An Arizona man launched his third bicycle trek across the nation for veteran suicide awareness on Monday night from the Provo Maceys parking lot.
“It’s a great honor for Provo and says a lot about our community and how patriotic we are,” said Randy Edwards, retired command sergeant major and Utah County Veterans Organization coordinator, about Tom L’Italien’s decision to launch from Provo.
The 65-year-old Sun City, Arizona resident started his ride from Provo and will complete the approximately 3,000-mile solo journey with his arrival in Augusta, Maine. L’Italien completed similar treks in 2013 from Flagstaff, Arizona, to Boston, and in 2014 from San Diego to Fort Lauderdale, Fla.
“This is an honor for me and I’m thankful of the opportunity I’ve been given,” said L’Italien of his bike treks.
According to L’Italien, he awoke in the middle of the night on June 10, 2013 and was told “by the Holy Spirit” to take a bike ride across the county to bring awareness to veteran death by suicide.
“Eleven days later I left,” he said.
Though not a veteran himself, L’Italien has four veteran brothers and has viewed firsthand the effects of war.
His brother Albert served in the army in the Vietnam War just out of high school. However, upon returning from war, L’Italien said, “there was something missing.”
“He left a happy-go-lucky guy and came back quiet, resolute, conflicted. Just a different person,” he said.
L’Italien’s first ride was to raise awareness about the problem of veteran suicide, but it was also his way of thanking his brother.
“I never knew what he went through, but that was my way of saying thanks for my freedom,” L’Italien said.
Albert met him at the finish line in Boston and gave him a hug.
L’Italien is no foreigner to hard work. As a younger man, he ran marathons and competed in half-triathlons. He also sticks to a year-round training regimen to keep him in shape for his annual rides across the U.S.
As a semi-retired school bus driver in Arizona, L’Italien drops off the children on his route at 9 a.m., then trains until 1:30 p.m. when he has to “get back on the bus.”
Despite his training, however, he said there was no way he could’ve trained for the mountains of Utah and Colorado he will pass through on this year’s tour of the country.
“It will be an interesting ride this year because of the mountains, but it will be worth it. The cause is worth it,” he said.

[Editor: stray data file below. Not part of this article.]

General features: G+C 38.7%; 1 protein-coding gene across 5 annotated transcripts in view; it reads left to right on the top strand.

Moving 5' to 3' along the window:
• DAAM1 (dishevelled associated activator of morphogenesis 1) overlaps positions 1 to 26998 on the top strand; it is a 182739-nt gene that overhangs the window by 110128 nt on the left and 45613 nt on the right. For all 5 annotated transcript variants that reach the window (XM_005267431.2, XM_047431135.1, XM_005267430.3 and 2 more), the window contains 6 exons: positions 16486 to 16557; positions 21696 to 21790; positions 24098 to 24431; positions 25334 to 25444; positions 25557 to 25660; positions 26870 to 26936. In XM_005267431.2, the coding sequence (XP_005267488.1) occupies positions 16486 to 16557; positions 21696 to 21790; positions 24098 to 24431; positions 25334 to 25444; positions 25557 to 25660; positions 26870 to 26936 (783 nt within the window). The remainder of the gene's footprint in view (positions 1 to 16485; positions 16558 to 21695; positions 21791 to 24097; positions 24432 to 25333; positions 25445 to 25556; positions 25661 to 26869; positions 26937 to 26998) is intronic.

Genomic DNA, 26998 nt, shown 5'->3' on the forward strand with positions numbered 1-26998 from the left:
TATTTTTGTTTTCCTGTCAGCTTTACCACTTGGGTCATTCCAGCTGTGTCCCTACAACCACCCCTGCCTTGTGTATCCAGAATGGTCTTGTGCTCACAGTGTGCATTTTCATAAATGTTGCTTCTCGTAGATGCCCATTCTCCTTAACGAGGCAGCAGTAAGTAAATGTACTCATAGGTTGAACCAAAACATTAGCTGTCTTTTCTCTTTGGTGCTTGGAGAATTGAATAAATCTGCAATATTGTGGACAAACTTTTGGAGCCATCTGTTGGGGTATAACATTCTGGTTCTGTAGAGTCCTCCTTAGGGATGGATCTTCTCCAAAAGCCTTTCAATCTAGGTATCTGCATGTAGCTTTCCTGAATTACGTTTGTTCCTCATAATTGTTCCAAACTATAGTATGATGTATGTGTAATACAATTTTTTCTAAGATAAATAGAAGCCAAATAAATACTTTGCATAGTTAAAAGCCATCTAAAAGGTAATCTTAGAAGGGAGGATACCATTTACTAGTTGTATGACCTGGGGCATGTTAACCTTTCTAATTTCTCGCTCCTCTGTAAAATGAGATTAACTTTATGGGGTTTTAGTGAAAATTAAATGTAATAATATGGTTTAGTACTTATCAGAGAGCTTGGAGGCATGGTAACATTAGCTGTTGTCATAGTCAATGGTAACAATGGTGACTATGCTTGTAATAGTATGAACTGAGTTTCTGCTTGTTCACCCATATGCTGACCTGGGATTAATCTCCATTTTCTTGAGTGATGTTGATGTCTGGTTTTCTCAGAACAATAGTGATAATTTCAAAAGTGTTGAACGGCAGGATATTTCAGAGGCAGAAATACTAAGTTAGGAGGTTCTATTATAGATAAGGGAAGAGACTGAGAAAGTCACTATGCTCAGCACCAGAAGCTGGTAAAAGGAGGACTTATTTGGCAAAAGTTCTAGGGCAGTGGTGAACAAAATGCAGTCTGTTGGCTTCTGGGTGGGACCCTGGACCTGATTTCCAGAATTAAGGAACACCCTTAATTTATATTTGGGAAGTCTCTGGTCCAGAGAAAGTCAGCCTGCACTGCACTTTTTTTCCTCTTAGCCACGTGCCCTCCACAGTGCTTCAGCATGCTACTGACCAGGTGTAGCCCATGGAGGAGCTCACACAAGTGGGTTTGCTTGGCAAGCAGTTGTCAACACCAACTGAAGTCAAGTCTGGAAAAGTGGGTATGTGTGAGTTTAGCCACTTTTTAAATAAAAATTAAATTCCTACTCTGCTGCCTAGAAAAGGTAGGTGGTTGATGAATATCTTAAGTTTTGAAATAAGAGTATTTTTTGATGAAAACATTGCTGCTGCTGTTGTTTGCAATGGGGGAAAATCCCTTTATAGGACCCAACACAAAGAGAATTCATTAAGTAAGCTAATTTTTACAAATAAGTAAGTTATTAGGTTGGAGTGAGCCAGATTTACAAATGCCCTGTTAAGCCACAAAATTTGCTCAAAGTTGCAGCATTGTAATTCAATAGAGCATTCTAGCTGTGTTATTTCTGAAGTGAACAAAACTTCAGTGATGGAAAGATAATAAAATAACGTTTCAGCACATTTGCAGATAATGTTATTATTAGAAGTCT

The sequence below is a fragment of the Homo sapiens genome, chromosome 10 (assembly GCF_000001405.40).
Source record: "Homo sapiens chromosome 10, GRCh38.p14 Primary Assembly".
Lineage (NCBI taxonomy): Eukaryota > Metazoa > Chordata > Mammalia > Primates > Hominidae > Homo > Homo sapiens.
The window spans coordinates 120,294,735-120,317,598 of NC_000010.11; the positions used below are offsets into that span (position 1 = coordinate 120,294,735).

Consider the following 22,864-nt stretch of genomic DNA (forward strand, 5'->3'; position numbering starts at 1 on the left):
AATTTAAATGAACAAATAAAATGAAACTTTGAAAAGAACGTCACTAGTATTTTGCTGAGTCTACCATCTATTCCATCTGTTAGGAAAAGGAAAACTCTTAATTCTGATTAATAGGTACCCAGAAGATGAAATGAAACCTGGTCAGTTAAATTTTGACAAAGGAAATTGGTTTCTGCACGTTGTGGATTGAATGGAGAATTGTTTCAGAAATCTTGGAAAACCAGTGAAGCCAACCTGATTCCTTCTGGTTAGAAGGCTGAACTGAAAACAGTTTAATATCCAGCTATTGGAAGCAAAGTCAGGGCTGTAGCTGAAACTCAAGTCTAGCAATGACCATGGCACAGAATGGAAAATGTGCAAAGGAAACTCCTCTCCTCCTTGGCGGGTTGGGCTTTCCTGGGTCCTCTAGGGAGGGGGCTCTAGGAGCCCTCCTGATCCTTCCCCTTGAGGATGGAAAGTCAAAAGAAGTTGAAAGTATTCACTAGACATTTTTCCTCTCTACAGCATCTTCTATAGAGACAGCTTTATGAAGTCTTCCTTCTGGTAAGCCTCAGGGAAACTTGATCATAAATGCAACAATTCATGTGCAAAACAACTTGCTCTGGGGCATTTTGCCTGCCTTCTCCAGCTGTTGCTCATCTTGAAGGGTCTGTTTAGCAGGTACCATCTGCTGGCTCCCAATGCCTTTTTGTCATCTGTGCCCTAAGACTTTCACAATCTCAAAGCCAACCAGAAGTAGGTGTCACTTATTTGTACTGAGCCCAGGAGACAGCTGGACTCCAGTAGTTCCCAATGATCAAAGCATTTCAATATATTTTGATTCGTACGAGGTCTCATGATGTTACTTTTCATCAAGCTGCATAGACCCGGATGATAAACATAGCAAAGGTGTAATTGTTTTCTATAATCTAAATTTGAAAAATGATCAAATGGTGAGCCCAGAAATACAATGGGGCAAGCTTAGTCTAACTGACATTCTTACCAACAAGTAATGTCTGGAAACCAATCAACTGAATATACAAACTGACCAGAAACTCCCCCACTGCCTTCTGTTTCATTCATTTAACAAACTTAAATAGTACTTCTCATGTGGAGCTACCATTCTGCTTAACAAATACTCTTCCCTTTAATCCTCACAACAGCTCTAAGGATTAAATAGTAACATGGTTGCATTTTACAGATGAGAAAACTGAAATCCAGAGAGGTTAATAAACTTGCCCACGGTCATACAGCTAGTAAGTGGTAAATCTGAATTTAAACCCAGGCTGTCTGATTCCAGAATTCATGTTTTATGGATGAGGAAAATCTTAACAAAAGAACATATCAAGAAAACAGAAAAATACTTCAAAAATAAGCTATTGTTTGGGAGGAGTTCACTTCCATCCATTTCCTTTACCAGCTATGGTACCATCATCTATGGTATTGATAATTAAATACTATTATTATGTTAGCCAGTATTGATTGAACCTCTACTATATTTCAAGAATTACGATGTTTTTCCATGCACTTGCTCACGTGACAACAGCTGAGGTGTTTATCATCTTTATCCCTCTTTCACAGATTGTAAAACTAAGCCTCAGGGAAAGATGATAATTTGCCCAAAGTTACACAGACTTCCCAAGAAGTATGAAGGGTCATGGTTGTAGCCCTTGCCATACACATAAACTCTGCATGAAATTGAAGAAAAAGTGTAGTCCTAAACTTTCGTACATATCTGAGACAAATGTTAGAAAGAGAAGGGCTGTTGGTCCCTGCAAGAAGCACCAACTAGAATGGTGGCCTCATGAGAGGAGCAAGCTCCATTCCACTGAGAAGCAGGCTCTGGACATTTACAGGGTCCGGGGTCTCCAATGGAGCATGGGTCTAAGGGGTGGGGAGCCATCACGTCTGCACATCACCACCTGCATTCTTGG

According to L’Italien, approximately 100,000 veterans have lost their lives to suicide in the U.S. since 2001.
He hopes his ride will not only raise awareness of that fact, but also raise awareness and money for the veteran suicide intervention program ALIVE. The program is sponsored by The Team Veterans’ Foundation (TTVF), of which he is a three-year board member.
ALIVE stands for Advocacy for Life in Veterans’ Empowerment, and L’Italien is hoping to get the program started in Utah or “at the very least to get people interested in forming a committee and discussing the program” because “Utah has one of the highest veteran suicide rates in the country,” he said.
However, to get the program started requires significant financial support, which he hopes to gain with the bike ride.
L’Italien is also riding as part of a national movement to “honor families of the fallen.”
According to Edwards, L’Italien will carry white flags for each state that are to be signed by gold star mothers (anyone who has lost a son or daughter in conflict). The flags will then be placed at the base of the 300-foot Statue of Responsibility, which will be built in San Diego and is scheduled for dedication on June 28, 2020.
The inspiration behind the statue comes from a quote by Viktor Frankl, a Holocaust survivor who went on to publish the best-selling book, “Man’s Search for Meaning.”
“Freedom, however, is not the last word. Freedom is only part of the story and half of the truth,” Frankl wrote. “Freedom is but the negative aspect of the whole phenomenon whose positive aspect is responsibleness. In fact, freedom is in danger of degenerating into mere arbitrariness unless it is lived in terms of responsibleness.
“That is why I recommend that the Statue of Liberty on the East Coast be supplemented by a Statue of Responsibility on the West Coast.”